The latter argument is easy to dispel: if the Super Rugby competition was a selection trial for the Wallabies team then the team selected for the first round of the Rugby Championship this coming weekend would be vastly different. Indeed, there would not be eight players from a team that only won four games all season.
The former argument is more compelling but presents an interesting conundrum. It is obvious that it will be for the betterment of the game for the junior nurseries and third tier competitions of Victoria and Western Australia if the teams at the pinnacle of their systems are not overrun with imports. The conundrum that presents itself starkly in both States is that whilst those teams remain uncompetitive is there really any spur for young junior players to work through the ranks and make claim for a Rebels or Force jersey when they could try their hand at the preferred local past time of Australian Rules Football?
It seems trite to say but this really is the epitome of a the “chicken and the egg”: on the one hand the preference of the ARU seems to be focused on the development of the game locally which has lead to, for example, the Force being generally uncompetitive whilst on the other hand to maintain the attraction of junior and third tier players for the game, the teams in Victoria and Western Australia MUST be competitive.
A subsidiary argument pressed in favour of limiting imports is that imports have been less than successful when they have moved to Australia. There is limited data here however the stellar performance of Gareth Delve aside there is some merit to this claim. That said, the quality of imported players is a matter for the recruitment managers and coaches of each individual conference. There being a bad bunch of import ought not sully the principal that some foreign imports are needed.
So where does this leave us? If one removes from consideration the Rebels franchise (ten foreign imports is surely enough), the real concern for next season is the Western Force. They have lost their talismanic captain, and the captain of Australia, in David Pocock to the Brumbies just one year after the loss of James O’Conner to the Rebels. Even when they had one of the best back rows in the Australian conference they struggled to win games and score points. It is surely obvious that the importation of some backline talent to bolster their ranks is desperately needed.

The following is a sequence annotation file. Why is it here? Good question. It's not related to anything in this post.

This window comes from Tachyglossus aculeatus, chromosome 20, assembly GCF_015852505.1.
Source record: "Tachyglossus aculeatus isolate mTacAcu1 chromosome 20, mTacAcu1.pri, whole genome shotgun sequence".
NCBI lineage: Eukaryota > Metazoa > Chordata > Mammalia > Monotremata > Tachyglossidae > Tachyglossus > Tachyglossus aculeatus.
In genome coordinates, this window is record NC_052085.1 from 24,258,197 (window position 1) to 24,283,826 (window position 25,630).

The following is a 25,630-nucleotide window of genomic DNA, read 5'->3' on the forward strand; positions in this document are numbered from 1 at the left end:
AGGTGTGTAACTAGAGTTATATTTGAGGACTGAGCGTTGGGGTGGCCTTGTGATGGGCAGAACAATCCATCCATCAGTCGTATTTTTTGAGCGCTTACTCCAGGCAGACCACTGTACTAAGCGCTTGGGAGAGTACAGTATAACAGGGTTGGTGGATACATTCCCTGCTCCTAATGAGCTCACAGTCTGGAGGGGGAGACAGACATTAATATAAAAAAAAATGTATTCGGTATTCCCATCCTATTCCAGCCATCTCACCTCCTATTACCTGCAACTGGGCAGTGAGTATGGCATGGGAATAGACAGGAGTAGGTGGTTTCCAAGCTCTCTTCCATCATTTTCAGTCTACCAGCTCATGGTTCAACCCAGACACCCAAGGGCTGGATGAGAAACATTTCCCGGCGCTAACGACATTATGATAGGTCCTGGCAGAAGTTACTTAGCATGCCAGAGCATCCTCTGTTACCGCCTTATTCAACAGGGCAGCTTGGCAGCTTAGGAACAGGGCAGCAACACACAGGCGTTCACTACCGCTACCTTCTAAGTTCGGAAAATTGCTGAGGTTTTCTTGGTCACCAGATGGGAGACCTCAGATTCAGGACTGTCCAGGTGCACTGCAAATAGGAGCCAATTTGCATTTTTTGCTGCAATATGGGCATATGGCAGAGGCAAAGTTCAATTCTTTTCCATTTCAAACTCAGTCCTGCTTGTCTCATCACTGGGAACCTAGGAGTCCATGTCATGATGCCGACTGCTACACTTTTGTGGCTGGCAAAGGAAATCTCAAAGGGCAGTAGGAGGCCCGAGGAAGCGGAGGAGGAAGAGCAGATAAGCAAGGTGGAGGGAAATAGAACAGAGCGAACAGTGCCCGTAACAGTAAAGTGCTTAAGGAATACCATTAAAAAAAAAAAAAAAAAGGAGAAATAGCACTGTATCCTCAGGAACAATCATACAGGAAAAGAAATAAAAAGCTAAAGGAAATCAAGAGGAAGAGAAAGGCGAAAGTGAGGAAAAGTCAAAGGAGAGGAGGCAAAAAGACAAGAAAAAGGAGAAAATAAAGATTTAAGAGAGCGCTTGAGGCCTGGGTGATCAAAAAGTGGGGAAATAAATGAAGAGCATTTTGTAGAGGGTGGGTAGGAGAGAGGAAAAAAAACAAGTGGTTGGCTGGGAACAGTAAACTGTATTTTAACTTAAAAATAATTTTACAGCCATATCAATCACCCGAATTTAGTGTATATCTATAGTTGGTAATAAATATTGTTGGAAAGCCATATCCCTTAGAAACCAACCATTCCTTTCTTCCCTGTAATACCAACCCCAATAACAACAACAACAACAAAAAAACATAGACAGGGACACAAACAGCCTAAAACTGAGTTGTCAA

Certainly it seems to me that the arguments in favour of loosening up the limitations on the importation of foreign players far outweigh the imposition of the disadvantages alleged to flow from such a step, if only to assist in making those uncompetitive franchises competitive for next season. It is obvious that in order for the nurseries of rugby in the “minnow” states they need to have competitive teams at the pinnacle at the sport for their juniors to strive towards and without a player injection those teams are likely to remain uncompetitive.
It is worth noting that despite all that has gone above and my inclination to open up the opportunities for foreign importation of players, all of this hinges on foreign players actually wanting to travel half way around the world to play for a team that is uncompetitive. Maybe, we are faced again with another “chicken and the egg scenario”.
This is one to which I have no easy answer whoever. All I can say is that all things considered rugby fans of whatever province you are from want the Australian conference to be competitive. If the importation of foreign players does not lead to this utopia, then serious questions need to be asked as to whether the Australian conference can support five teams. I truly hope that day does not come.